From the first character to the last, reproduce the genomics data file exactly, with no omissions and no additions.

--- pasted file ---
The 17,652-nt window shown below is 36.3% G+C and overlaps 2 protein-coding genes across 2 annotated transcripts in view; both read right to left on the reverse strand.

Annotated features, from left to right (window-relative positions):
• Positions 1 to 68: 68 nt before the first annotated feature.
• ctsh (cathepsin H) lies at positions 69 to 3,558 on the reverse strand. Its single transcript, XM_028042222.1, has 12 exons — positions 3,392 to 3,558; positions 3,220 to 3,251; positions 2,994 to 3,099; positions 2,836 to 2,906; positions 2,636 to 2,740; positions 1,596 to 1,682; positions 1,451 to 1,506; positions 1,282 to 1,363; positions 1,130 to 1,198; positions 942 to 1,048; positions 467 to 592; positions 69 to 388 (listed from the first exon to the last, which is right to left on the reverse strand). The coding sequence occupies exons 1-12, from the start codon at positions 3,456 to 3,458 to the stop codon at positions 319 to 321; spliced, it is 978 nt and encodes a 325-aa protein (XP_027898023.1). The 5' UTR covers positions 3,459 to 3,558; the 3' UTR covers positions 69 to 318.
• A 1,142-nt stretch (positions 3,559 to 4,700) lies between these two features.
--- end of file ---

The 17,652-nt window shown below is 36.3% G+C and overlaps 2 protein-coding genes across 2 annotated transcripts in view; both read right to left on the reverse strand.

Annotated features, from left to right (window-relative positions):
• Positions 1 to 68: 68 nt before the first annotated feature.
• ctsh (cathepsin H) lies at positions 69 to 3,558 on the reverse strand. Its single transcript, XM_028042222.1, has 12 exons — positions 3,392 to 3,558; positions 3,220 to 3,251; positions 2,994 to 3,099; positions 2,836 to 2,906; positions 2,636 to 2,740; positions 1,596 to 1,682; positions 1,451 to 1,506; positions 1,282 to 1,363; positions 1,130 to 1,198; positions 942 to 1,048; positions 467 to 592; positions 69 to 388 (listed from the first exon to the last, which is right to left on the reverse strand). The coding sequence occupies exons 1-12, from the start codon at positions 3,456 to 3,458 to the stop codon at positions 319 to 321; spliced, it is 978 nt and encodes a 325-aa protein (XP_027898023.1). The 5' UTR covers positions 3,459 to 3,558; the 3' UTR covers positions 69 to 318.
• A 1,142-nt stretch (positions 3,559 to 4,700) lies between these two features.